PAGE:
RSPB CEO, Beccy Speight, said “This small community is responsible for one of the biggest conservation achievements of 2020. We are enormously proud to have worked with our friends on Tristan, the UK Government’s Blue Belt programme and wider partners to achieve this world-leading designation.

This will protect one of the most pristine marine environments on the planet, home to tens of millions of seabirds, threatened sharks, little-known whale species and booming seal populations.”

The Blue Belt Programme makes a significant contribution to the UK-led 30 by 30 initiative, an international commitment made by the Global Ocean Alliance and launched by the UK in 2019 to protect at least 30% of the global ocean in Marine Protected Areas by 2030. 32 countries have now joined the alliance.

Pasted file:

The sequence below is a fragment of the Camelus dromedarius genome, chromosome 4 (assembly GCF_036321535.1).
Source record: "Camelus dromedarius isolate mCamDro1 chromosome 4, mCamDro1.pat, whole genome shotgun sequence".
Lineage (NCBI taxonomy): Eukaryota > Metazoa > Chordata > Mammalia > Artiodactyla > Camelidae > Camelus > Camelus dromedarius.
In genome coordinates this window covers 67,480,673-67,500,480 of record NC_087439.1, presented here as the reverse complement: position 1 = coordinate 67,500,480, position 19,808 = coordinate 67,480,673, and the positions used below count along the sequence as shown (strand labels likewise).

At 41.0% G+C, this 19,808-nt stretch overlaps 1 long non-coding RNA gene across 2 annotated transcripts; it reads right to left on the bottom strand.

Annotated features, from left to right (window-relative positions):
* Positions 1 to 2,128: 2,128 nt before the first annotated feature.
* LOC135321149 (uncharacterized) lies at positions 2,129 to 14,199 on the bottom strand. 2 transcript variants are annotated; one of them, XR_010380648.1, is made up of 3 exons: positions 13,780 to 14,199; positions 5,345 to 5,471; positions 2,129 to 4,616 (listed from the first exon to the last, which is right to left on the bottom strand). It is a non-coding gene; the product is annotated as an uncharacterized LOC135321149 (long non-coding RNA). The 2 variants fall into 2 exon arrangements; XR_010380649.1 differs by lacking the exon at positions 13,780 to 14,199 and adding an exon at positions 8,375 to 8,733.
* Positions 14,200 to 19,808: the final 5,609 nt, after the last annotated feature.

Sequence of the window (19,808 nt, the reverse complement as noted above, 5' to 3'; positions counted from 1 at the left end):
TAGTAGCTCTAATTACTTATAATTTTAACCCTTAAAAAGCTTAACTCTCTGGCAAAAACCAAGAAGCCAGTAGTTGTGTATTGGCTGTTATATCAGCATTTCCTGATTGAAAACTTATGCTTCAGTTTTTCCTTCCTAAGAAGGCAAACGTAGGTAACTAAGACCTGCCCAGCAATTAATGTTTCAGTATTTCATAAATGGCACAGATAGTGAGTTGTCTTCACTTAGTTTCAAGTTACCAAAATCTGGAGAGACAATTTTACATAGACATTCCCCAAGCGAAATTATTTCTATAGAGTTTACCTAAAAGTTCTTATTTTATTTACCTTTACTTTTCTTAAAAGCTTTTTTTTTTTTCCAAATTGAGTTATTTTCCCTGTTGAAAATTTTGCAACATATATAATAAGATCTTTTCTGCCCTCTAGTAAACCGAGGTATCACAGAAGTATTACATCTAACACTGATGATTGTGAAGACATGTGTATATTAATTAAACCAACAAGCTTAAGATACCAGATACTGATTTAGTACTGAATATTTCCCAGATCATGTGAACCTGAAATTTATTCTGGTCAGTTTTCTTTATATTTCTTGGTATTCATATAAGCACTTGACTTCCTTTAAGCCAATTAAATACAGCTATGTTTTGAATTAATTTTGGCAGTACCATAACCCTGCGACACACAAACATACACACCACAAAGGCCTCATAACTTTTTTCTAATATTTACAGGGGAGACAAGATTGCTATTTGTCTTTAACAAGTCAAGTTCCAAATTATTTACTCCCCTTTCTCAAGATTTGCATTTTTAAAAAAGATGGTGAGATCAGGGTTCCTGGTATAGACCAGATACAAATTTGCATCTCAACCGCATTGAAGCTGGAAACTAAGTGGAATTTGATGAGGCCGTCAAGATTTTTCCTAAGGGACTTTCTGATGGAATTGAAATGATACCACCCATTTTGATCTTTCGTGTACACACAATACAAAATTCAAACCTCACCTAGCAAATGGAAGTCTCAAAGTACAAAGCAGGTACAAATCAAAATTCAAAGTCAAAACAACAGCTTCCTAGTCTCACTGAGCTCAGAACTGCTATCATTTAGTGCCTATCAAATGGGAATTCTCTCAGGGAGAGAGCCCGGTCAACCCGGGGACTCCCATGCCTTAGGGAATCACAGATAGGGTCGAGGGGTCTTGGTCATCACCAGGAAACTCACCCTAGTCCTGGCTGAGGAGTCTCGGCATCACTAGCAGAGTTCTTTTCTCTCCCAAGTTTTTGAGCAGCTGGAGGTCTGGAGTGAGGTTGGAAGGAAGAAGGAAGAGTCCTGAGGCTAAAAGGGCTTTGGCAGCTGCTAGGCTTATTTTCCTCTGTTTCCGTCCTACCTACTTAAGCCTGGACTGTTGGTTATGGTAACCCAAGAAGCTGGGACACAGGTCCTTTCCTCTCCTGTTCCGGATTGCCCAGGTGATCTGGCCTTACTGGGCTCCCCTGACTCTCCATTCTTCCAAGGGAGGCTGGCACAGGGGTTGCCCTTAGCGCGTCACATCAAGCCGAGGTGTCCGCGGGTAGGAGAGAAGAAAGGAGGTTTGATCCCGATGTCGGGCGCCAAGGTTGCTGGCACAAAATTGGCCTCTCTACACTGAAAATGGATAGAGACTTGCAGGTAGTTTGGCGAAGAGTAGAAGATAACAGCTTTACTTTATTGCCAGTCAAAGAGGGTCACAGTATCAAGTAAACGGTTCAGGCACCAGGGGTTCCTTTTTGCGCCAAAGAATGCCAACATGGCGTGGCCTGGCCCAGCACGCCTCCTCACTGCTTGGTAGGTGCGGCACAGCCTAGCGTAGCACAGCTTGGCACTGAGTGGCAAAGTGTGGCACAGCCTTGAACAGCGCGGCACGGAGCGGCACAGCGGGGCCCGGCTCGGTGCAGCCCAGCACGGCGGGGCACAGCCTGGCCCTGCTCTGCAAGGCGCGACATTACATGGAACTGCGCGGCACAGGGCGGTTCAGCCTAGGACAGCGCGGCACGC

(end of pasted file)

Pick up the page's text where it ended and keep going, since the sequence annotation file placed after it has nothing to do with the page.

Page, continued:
This is just another way in which the UK is taking action to protect nature. In September the Prime Minister also signed the Leaders’ Pledge for Nature, committing to put nature and biodiversity on a road to recovery by 2030. Over 70 countries have now signed the pledge. 

The international partnership that supported Tristan da Cunha’s decision to designate a highly protected Marine Protection Zone comprises of RSPB, National Geographic Pristine Seas, Blue Nature Alliance, Becht Family Charitable Trust together with Blue Marine Foundation, Wyss Foundation, Kaltroco, Don Quixote II Foundation and the Great British Oceans coalition.